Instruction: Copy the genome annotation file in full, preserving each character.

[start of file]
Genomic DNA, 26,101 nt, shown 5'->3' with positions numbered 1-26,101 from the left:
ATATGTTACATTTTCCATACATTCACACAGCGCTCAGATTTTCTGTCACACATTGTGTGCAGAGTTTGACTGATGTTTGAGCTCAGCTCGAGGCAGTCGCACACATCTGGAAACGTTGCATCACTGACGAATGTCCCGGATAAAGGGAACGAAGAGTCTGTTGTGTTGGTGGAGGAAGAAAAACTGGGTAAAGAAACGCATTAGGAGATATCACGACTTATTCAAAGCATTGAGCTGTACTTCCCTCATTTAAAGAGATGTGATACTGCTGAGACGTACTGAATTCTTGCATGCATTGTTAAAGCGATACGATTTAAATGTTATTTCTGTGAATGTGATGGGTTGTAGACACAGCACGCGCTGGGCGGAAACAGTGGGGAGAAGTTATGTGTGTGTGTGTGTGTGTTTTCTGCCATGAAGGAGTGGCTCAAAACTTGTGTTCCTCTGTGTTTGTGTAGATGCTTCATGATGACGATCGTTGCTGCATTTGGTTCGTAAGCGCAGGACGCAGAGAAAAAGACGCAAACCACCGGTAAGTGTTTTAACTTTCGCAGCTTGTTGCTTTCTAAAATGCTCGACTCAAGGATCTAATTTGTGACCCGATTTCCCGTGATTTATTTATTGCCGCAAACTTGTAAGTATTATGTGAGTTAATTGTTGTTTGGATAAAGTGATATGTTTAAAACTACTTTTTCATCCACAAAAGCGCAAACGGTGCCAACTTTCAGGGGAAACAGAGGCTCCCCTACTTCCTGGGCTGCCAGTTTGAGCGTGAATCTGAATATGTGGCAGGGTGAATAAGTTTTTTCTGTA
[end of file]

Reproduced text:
Genomic DNA, 26,101 nt, shown 5'->3' with positions numbered 1-26,101 from the left:
ATATGTTACATTTTCCATACATTCACACAGCGCTCAGATTTTCTGTCACACATTGTGTGCAGAGTTTGACTGATGTTTGAGCTCAGCTCGAGGCAGTCGCACACATCTGGAAACGTTGCATCACTGACGAATGTCCCGGATAAAGGGAACGAAGAGTCTGTTGTGTTGGTGGAGGAAGAAAAACTGGGTAAAGAAACGCATTAGGAGATATCACGACTTATTCAAAGCATTGAGCTGTACTTCCCTCATTTAAAGAGATGTGATACTGCTGAGACGTACTGAATTCTTGCATGCATTGTTAAAGCGATACGATTTAAATGTTATTTCTGTGAATGTGATGGGTTGTAGACACAGCACGCGCTGGGCGGAAACAGTGGGGAGAAGTTATGTGTGTGTGTGTGTGTGTTTTCTGCCATGAAGGAGTGGCTCAAAACTTGTGTTCCTCTGTGTTTGTGTAGATGCTTCATGATGACGATCGTTGCTGCATTTGGTTCGTAAGCGCAGGACGCAGAGAAAAAGACGCAAACCACCGGTAAGTGTTTTAACTTTCGCAGCTTGTTGCTTTCTAAAATGCTCGACTCAAGGATCTAATTTGTGACCCGATTTCCCGTGATTTATTTATTGCCGCAAACTTGTAAGTATTATGTGAGTTAATTGTTGTTTGGATAAAGTGATATGTTTAAAACTACTTTTTCATCCACAAAAGCGCAAACGGTGCCAACTTTCAGGGGAAACAGAGGCTCCCCTACTTCCTGGGCTGCCAGTTTGAGCGTGAATCTGAATATGTGGCAGGGTGAATAAGTTTTTTCTGTA